In the case where the asset follows a geometric Brownian motion (GBM), there is considerable literature on the topic (Li and Ng 2000; Bielecki et al 2005; Zhou and Li 2000; Wang and Forsyth 2010). The multi-period optimal strategy adopted in these papers is of pre-commitment type, which is not time consistent, as noted in Bjork and Murgoci (2010) and Basak and Chabakauri (2010). A comparison between time-consistent and pre-commitment strategies for continuous-time mean–variance optimization is given in Wang and Forsyth (2012). We note that since a time-consistent strategy can be constructed from a pre-commitment policy by adding a constraint (Wang and Forsyth 2012), the time-consistent strategy is suboptimal compared with the pre-commitment policy, ie, it is costly to enforce time consistency. In addition, it has been shown in Vigna (2014) that pre-commitment strategies can also be viewed as a target-based optimization, which involves minimizing a quadratic loss function. It is suggested in Vigna (2014) that this is intuitive, adaptable to investor preferences and also mean–variance efficient.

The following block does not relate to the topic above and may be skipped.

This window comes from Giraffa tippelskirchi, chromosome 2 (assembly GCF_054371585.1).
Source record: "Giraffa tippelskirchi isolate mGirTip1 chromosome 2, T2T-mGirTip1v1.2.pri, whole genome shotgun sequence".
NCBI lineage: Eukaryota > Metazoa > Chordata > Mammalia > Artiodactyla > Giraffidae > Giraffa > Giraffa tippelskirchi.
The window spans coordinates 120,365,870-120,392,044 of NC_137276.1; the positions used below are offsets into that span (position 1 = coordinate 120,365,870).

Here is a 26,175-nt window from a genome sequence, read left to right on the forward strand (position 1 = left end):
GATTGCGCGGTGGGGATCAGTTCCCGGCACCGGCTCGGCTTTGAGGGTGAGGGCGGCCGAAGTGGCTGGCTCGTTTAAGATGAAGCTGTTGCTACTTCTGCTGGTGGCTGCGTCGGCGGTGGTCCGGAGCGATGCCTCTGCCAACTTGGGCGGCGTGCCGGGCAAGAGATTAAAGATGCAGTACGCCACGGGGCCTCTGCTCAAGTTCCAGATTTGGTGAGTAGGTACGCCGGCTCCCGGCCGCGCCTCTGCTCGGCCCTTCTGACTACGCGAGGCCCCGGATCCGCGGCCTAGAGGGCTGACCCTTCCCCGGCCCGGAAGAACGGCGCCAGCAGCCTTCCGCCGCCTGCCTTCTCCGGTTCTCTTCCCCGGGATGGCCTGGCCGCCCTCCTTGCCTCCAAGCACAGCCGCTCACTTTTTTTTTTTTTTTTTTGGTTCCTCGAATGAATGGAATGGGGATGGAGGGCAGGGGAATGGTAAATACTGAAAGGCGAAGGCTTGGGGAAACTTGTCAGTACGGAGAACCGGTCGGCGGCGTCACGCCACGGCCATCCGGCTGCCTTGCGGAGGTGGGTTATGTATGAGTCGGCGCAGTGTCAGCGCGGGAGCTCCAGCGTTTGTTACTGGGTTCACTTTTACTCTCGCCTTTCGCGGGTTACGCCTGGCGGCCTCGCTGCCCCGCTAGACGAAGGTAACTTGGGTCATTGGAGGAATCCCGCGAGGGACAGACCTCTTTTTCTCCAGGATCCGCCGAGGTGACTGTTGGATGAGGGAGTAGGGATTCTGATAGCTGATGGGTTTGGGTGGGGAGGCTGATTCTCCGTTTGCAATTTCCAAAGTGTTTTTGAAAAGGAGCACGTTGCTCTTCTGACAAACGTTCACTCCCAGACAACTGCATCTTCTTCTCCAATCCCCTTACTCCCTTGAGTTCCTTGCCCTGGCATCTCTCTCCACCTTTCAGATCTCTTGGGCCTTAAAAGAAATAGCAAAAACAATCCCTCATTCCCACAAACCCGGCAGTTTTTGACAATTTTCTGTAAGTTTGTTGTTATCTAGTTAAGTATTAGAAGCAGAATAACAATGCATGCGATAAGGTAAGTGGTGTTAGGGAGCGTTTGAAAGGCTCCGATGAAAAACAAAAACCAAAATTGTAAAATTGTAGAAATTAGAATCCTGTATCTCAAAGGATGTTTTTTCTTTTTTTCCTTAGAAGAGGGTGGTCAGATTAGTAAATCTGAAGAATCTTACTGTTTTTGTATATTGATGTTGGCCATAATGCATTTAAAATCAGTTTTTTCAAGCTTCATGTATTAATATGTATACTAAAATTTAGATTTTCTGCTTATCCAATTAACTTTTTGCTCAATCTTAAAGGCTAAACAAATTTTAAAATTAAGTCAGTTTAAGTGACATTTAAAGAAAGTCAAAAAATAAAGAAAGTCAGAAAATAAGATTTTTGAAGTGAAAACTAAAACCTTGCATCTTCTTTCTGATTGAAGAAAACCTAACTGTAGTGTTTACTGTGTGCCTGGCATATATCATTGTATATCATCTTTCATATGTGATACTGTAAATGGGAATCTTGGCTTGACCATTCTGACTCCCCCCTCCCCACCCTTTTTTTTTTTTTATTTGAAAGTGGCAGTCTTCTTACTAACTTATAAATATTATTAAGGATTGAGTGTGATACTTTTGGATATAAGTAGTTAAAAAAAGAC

Most previous literature on pre-commitment mean–variance optimal asset allocation has been based on analytic techniques (Li and Ng 2000; Zhou and Li 2000; Bielecki et al 2005; Zhao and Ziemba 2000; Nguyen and Portait 2002). These papers have primarily employed martingale methods (Bielecki et al 2005; Zhao and Ziemba 2000; Nguyen and Portait 2002) or tractable auxiliary problems (Li and Ng 2000; Zhou and Li 2000). However, in general, if realistic constraints on portfolio selection are imposed, eg, no trading if insolvent and a maximum leverage constraint, then a fully numerical approach is required. As shown in Wang and Forsyth (2010), in the case where the risky asset follows a GBM, realistic portfolio constraints have a significant effect on the efficient frontier.